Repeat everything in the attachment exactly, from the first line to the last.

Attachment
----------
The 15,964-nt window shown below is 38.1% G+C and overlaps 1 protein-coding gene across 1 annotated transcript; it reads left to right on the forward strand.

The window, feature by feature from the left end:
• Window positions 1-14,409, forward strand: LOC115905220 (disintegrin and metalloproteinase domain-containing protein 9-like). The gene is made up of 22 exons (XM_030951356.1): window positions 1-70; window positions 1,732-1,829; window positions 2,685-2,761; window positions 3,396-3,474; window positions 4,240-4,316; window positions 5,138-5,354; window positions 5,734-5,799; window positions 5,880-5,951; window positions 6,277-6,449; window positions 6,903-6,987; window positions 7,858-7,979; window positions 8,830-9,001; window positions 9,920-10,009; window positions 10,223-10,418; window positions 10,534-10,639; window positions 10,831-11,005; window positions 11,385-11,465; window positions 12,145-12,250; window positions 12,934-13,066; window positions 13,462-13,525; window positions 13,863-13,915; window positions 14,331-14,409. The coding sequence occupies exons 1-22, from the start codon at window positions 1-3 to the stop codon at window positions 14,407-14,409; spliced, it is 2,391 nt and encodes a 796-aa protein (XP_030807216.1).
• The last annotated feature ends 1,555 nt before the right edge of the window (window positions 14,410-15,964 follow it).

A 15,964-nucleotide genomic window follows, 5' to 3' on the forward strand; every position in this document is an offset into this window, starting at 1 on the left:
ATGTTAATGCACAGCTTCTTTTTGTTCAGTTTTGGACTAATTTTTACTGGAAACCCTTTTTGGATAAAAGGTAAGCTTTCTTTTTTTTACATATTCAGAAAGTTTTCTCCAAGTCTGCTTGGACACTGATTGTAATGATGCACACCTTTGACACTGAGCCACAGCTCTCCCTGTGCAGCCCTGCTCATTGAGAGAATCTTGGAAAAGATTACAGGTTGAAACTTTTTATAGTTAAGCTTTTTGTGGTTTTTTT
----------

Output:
The 15,964-nt window shown below is 38.1% G+C and overlaps 1 protein-coding gene across 1 annotated transcript; it reads left to right on the forward strand.

The window, feature by feature from the left end:
• Window positions 1-14,409, forward strand: LOC115905220 (disintegrin and metalloproteinase domain-containing protein 9-like). The gene is made up of 22 exons (XM_030951356.1): window positions 1-70; window positions 1,732-1,829; window positions 2,685-2,761; window positions 3,396-3,474; window positions 4,240-4,316; window positions 5,138-5,354; window positions 5,734-5,799; window positions 5,880-5,951; window positions 6,277-6,449; window positions 6,903-6,987; window positions 7,858-7,979; window positions 8,830-9,001; window positions 9,920-10,009; window positions 10,223-10,418; window positions 10,534-10,639; window positions 10,831-11,005; window positions 11,385-11,465; window positions 12,145-12,250; window positions 12,934-13,066; window positions 13,462-13,525; window positions 13,863-13,915; window positions 14,331-14,409. The coding sequence occupies exons 1-22, from the start codon at window positions 1-3 to the stop codon at window positions 14,407-14,409; spliced, it is 2,391 nt and encodes a 796-aa protein (XP_030807216.1).
• The last annotated feature ends 1,555 nt before the right edge of the window (window positions 14,410-15,964 follow it).

A 15,964-nucleotide genomic window follows, 5' to 3' on the forward strand; every position in this document is an offset into this window, starting at 1 on the left:
ATGTTAATGCACAGCTTCTTTTTGTTCAGTTTTGGACTAATTTTTACTGGAAACCCTTTTTGGATAAAAGGTAAGCTTTCTTTTTTTTACATATTCAGAAAGTTTTCTCCAAGTCTGCTTGGACACTGATTGTAATGATGCACACCTTTGACACTGAGCCACAGCTCTCCCTGTGCAGCCCTGCTCATTGAGAGAATCTTGGAAAAGATTACAGGTTGAAACTTTTTATAGTTAAGCTTTTTGTGGTTTTTTT